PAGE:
“People see that they still have catastrophic ground collapse (coverage) so they want to save money,” Whiting said.
All of Whiting’s clients who dropped the optional coverage have gotten what he calls the “ridiculously low’’ premiums.
Citizens says the premiums were determined by a mathematical formula that resulted in an “anomaly’’ when the sinkhole portion of coverage was removed from policies renewing this year.
“The formula worked as programmed but resulted in a rate that was lower than anticipated,’’ said Michael Peltier, a Citizens spokesman. About 1,500 to 1,600 homeowners already have gotten the break, and more are expected to as Citizens “tweaks’’ the formula, he said.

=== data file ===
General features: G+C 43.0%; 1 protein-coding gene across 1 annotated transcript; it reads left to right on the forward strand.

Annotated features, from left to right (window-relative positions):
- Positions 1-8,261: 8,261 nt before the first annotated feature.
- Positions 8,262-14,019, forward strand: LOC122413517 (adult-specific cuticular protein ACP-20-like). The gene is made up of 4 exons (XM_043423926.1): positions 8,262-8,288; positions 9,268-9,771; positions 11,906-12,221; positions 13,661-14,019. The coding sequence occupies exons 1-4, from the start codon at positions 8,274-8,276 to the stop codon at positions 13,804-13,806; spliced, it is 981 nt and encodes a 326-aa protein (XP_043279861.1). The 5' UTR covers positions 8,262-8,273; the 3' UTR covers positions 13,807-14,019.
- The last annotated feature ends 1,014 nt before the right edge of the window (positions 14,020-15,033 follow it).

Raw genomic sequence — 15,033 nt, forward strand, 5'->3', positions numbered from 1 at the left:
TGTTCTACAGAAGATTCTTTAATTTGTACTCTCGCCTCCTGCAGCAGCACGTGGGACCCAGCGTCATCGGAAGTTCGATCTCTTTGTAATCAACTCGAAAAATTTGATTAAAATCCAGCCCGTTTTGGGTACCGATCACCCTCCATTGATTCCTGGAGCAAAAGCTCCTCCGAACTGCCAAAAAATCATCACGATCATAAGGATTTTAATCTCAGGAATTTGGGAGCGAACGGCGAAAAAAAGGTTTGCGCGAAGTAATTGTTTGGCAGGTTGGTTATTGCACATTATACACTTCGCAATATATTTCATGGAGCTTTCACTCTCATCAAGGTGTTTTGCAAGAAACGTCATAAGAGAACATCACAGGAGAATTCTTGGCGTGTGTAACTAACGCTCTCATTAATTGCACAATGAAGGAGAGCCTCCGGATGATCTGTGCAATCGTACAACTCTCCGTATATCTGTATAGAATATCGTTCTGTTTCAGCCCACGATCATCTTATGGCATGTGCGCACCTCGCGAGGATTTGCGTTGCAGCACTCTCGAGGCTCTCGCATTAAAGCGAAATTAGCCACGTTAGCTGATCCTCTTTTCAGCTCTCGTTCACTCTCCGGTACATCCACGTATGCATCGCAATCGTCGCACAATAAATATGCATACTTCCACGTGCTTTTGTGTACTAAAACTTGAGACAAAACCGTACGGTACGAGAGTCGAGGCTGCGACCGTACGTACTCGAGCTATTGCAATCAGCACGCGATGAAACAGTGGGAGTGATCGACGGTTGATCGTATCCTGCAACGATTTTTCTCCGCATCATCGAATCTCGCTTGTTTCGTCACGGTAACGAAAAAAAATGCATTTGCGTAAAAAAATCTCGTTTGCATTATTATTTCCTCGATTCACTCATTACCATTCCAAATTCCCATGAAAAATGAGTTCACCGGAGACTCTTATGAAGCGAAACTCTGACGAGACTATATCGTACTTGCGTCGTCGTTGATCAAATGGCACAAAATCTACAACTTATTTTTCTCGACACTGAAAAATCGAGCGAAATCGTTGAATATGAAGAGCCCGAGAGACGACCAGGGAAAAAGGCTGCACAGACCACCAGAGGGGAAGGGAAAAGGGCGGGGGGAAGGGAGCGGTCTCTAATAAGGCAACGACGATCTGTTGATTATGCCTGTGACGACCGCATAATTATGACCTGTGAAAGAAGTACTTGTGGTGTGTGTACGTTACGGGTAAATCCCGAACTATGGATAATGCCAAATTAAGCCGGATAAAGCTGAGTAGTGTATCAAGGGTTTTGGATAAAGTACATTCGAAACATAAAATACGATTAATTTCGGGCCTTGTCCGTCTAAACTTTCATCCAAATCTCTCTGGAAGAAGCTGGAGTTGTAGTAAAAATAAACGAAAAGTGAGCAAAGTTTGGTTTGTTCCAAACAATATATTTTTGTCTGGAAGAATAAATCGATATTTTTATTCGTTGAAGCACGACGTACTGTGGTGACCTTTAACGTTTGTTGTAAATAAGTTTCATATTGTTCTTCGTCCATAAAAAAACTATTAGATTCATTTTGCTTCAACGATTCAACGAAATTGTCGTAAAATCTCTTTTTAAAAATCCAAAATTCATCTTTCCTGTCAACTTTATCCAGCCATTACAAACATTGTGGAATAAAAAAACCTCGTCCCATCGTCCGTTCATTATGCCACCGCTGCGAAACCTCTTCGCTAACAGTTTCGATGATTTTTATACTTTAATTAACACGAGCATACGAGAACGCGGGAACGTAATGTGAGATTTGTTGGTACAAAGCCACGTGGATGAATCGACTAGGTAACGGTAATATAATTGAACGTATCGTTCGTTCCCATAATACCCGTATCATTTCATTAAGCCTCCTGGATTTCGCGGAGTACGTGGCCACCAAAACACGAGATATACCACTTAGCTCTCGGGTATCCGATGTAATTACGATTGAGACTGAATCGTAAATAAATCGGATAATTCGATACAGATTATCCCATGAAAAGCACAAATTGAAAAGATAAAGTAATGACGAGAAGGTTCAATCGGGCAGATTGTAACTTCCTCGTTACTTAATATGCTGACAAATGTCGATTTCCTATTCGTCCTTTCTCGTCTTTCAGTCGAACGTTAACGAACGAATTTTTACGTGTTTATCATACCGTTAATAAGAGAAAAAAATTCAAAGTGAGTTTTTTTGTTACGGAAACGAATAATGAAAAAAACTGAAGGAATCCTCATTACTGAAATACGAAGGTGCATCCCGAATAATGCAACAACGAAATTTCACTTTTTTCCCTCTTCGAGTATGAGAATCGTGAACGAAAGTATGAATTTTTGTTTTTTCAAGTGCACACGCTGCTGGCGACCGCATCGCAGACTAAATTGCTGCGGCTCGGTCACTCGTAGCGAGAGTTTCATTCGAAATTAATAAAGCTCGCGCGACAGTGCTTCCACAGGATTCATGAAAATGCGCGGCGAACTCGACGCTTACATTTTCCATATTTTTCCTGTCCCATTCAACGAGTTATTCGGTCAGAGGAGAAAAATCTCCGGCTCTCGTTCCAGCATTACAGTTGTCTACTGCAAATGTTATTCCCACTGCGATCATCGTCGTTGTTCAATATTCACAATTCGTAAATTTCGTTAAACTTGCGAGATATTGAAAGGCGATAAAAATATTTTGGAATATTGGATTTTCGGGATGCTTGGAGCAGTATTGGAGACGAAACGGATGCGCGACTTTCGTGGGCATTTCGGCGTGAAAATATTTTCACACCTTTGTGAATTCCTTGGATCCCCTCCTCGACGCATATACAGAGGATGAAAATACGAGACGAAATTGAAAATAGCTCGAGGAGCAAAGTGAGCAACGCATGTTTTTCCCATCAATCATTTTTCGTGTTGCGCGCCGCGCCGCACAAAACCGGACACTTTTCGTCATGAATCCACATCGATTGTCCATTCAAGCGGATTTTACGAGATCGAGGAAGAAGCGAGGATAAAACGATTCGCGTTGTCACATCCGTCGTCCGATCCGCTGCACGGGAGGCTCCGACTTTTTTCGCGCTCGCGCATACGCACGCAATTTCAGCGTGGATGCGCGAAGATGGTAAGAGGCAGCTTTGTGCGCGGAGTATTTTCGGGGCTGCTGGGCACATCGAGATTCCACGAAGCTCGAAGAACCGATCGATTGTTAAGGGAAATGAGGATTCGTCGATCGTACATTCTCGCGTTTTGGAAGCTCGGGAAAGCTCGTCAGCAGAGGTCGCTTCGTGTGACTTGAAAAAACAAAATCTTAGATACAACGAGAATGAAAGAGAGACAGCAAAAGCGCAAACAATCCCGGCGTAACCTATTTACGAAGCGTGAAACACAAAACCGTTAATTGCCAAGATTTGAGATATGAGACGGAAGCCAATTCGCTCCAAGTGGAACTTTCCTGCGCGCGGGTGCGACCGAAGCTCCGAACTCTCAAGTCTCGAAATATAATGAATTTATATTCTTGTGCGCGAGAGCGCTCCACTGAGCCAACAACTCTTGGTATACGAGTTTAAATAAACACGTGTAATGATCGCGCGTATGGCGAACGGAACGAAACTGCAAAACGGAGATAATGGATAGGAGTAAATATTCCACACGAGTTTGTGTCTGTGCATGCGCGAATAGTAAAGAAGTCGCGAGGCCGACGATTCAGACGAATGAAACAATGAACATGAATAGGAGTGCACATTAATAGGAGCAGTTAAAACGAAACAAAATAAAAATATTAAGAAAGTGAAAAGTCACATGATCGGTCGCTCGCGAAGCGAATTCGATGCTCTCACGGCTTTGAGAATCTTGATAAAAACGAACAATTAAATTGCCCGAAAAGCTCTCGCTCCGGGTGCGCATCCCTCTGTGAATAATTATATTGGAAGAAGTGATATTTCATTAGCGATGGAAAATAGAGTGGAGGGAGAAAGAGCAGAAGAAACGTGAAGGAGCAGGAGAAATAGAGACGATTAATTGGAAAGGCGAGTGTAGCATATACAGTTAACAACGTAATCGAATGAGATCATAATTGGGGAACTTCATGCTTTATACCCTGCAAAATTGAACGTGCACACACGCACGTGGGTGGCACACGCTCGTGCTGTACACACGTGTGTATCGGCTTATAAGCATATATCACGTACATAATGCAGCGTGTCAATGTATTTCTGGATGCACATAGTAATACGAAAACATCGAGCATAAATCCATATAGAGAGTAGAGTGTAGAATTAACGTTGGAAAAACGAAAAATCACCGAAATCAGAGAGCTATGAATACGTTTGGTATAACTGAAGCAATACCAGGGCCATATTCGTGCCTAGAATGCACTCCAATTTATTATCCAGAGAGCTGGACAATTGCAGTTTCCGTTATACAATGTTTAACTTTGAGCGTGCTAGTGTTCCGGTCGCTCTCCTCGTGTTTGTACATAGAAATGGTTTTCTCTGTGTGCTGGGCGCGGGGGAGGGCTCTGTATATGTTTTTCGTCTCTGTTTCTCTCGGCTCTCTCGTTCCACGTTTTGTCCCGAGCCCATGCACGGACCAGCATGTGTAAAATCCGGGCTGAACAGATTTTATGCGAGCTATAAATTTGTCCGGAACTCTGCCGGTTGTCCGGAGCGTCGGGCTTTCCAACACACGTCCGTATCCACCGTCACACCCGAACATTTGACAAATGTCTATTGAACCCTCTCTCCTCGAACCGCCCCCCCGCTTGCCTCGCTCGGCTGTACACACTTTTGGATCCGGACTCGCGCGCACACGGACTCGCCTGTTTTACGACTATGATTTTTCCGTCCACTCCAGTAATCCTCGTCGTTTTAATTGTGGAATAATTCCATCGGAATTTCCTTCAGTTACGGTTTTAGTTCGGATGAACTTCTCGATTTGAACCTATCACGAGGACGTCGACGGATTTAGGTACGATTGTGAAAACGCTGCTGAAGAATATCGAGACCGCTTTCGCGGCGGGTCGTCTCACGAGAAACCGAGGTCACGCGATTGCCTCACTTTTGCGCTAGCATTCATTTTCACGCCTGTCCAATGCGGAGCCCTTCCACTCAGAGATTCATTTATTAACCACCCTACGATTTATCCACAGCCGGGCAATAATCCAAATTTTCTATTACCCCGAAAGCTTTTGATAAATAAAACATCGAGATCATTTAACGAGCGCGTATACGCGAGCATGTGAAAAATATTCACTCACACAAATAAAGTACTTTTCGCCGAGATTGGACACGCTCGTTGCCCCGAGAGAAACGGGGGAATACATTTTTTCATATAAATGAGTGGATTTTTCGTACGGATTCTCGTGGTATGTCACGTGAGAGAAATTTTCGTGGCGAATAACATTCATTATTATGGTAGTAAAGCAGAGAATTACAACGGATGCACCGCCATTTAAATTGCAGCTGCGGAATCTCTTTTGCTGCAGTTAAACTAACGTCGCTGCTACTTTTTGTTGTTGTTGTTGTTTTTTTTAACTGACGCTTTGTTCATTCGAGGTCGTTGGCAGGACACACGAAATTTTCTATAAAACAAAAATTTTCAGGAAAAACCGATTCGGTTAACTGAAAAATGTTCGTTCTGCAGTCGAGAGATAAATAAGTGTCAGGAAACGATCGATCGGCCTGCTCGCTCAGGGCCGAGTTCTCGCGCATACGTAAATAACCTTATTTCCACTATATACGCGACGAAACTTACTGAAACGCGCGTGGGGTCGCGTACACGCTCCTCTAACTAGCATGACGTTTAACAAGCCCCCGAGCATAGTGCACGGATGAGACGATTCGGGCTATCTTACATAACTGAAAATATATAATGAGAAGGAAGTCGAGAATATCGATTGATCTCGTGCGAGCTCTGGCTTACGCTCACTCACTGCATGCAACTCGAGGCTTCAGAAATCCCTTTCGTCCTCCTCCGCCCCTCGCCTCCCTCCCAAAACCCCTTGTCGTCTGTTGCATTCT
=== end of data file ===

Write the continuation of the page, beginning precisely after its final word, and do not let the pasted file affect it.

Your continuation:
It is unclear whether homeowners will be able to keep the atypically low rates when their polices renew next year.
“Any solution would need to be worked out with the Office of Insurance Regulation, which must make sure rates are fair and not discriminatory,” Peltier said. “In the meantime, no Citizens policyholder will be overpaying on premiums.’’
The lower premiums mean less money going into the 2005 Florida Hurricane Catastrophe Fund to pay off claims from Wilma and other storms.
On the Spring Hill policy where the premium fell to $246, the amount earmarked for the fund dropped from $37 a year to $3.
“Citizens is clamoring about developing premiums to handle losses, yet this glitch in their system is lowering premiums beyond what any other company would charge,’’ Whiting said. “That’s not what Citizens is supposed to be about. We’re lucky to have Citizens, but it needs to get its ducks in a row.’’